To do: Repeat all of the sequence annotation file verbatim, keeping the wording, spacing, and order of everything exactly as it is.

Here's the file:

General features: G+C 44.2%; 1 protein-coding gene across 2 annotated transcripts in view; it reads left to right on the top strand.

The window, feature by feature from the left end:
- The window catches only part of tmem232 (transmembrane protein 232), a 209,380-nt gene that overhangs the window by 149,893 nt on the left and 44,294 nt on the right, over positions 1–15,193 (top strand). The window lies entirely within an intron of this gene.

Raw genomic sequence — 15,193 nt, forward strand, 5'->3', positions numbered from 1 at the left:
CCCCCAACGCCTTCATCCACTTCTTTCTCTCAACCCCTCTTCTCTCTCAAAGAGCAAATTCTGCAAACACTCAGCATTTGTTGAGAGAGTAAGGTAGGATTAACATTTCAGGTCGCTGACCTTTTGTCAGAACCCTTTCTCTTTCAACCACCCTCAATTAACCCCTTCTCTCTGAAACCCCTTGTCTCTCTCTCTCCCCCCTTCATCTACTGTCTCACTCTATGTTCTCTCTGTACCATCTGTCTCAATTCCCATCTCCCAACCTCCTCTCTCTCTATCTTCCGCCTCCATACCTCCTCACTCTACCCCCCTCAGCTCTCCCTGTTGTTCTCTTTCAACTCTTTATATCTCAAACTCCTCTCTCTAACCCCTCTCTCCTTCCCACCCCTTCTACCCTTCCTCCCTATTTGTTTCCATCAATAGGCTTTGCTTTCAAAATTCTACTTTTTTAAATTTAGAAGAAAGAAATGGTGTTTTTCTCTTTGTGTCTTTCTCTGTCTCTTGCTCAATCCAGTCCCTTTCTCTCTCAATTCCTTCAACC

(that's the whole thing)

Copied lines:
General features: G+C 44.2%; 1 protein-coding gene across 2 annotated transcripts in view; it reads left to right on the top strand.

The window, feature by feature from the left end:
- The window catches only part of tmem232 (transmembrane protein 232), a 209,380-nt gene that overhangs the window by 149,893 nt on the left and 44,294 nt on the right, over positions 1–15,193 (top strand). The window lies entirely within an intron of this gene.

Raw genomic sequence — 15,193 nt, forward strand, 5'->3', positions numbered from 1 at the left:
CCCCCAACGCCTTCATCCACTTCTTTCTCTCAACCCCTCTTCTCTCTCAAAGAGCAAATTCTGCAAACACTCAGCATTTGTTGAGAGAGTAAGGTAGGATTAACATTTCAGGTCGCTGACCTTTTGTCAGAACCCTTTCTCTTTCAACCACCCTCAATTAACCCCTTCTCTCTGAAACCCCTTGTCTCTCTCTCTCCCCCCTTCATCTACTGTCTCACTCTATGTTCTCTCTGTACCATCTGTCTCAATTCCCATCTCCCAACCTCCTCTCTCTCTATCTTCCGCCTCCATACCTCCTCACTCTACCCCCCTCAGCTCTCCCTGTTGTTCTCTTTCAACTCTTTATATCTCAAACTCCTCTCTCTAACCCCTCTCTCCTTCCCACCCCTTCTACCCTTCCTCCCTATTTGTTTCCATCAATAGGCTTTGCTTTCAAAATTCTACTTTTTTAAATTTAGAAGAAAGAAATGGTGTTTTTCTCTTTGTGTCTTTCTCTGTCTCTTGCTCAATCCAGTCCCTTTCTCTCTCAATTCCTTCAACC